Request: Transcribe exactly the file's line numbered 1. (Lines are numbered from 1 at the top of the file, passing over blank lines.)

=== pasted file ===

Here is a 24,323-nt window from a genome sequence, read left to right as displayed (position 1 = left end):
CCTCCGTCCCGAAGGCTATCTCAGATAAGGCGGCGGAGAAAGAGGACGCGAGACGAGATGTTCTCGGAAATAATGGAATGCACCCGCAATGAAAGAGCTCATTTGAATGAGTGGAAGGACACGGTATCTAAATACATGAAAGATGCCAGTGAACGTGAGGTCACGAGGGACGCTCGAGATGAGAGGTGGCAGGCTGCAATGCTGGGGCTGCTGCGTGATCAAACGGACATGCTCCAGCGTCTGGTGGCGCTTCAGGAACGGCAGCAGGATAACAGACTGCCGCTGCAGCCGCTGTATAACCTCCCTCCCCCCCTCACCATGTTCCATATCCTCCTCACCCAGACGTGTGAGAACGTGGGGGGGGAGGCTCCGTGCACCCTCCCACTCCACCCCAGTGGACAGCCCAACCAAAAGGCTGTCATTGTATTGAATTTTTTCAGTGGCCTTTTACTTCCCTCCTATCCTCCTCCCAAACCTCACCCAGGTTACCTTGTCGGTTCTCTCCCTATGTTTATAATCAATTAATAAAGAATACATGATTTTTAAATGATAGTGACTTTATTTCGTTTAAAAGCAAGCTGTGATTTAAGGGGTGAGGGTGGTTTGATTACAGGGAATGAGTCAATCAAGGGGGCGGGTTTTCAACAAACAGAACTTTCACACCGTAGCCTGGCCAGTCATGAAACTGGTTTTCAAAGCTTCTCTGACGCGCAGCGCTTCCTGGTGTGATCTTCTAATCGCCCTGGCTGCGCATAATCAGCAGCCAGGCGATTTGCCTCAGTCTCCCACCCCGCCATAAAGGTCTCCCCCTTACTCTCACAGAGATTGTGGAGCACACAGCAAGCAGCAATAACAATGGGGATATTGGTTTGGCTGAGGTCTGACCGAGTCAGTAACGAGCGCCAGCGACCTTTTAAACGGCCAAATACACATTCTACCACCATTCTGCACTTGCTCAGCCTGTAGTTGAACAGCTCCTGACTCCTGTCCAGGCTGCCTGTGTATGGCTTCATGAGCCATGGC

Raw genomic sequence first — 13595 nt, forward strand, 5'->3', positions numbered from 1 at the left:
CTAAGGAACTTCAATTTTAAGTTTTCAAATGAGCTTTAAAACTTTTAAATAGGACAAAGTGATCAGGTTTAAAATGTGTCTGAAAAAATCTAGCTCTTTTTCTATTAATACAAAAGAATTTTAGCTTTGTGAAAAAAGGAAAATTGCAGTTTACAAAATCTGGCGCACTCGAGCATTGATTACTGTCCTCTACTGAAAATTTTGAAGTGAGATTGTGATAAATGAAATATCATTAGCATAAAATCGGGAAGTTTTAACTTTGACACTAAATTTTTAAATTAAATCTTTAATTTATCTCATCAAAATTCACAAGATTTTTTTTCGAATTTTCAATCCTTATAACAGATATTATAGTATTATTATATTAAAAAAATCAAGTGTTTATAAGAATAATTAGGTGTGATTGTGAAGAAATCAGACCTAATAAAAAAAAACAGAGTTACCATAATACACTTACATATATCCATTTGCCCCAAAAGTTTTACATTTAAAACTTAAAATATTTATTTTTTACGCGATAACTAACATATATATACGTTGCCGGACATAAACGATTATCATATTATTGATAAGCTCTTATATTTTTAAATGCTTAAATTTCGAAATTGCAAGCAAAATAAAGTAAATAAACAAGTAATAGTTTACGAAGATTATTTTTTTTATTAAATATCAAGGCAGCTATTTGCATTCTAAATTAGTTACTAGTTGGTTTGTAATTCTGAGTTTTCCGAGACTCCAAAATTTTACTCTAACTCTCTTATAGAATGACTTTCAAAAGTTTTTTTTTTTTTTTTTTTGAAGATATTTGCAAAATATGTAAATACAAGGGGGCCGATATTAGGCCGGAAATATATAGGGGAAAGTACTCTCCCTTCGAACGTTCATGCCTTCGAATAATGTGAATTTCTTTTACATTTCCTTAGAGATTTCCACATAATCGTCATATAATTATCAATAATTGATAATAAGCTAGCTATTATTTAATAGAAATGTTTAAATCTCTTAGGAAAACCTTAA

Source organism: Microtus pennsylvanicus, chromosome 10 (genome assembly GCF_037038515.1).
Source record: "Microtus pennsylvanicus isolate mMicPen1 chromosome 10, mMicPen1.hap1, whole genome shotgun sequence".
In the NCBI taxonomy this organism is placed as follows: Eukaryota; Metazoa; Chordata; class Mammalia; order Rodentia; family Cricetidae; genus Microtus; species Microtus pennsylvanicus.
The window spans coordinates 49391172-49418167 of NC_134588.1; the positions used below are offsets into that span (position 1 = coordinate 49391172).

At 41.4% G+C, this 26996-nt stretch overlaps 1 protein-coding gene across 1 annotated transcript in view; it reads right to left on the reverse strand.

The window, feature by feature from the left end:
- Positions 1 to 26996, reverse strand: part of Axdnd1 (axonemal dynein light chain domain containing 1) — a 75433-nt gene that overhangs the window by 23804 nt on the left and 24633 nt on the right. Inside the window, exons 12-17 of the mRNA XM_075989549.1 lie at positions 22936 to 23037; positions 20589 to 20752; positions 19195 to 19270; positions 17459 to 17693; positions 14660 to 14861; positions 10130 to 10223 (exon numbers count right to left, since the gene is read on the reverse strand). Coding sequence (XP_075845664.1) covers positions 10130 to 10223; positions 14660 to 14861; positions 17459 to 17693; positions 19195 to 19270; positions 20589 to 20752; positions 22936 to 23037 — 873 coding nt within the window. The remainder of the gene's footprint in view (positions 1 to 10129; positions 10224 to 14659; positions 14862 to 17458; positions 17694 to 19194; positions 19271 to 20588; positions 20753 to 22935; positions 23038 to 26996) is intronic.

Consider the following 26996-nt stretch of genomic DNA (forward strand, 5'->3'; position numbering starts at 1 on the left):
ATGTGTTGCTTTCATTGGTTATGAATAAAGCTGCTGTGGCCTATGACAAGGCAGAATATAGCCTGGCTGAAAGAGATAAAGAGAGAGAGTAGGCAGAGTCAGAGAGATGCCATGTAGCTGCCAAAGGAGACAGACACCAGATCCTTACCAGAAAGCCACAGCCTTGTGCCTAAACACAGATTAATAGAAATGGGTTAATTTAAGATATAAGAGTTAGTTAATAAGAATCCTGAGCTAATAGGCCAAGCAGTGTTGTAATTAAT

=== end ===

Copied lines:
Here is a 24,323-nt window from a genome sequence, read left to right as displayed (position 1 = left end):